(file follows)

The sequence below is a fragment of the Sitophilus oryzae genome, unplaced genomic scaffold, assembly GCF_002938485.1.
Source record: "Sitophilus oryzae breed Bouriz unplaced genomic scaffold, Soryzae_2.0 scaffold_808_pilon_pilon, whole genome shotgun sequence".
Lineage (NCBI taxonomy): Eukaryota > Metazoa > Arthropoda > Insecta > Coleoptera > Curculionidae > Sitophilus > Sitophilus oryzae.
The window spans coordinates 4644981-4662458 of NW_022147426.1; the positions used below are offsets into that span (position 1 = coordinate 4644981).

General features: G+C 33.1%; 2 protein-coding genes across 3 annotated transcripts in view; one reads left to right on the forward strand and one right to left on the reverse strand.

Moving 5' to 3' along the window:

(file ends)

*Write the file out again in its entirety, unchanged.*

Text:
The sequence below is a fragment of the Sitophilus oryzae genome, unplaced genomic scaffold, assembly GCF_002938485.1.
Source record: "Sitophilus oryzae breed Bouriz unplaced genomic scaffold, Soryzae_2.0 scaffold_808_pilon_pilon, whole genome shotgun sequence".
Lineage (NCBI taxonomy): Eukaryota > Metazoa > Arthropoda > Insecta > Coleoptera > Curculionidae > Sitophilus > Sitophilus oryzae.
The window spans coordinates 4644981-4662458 of NW_022147426.1; the positions used below are offsets into that span (position 1 = coordinate 4644981).

General features: G+C 33.1%; 2 protein-coding genes across 3 annotated transcripts in view; one reads left to right on the forward strand and one right to left on the reverse strand.

Moving 5' to 3' along the window: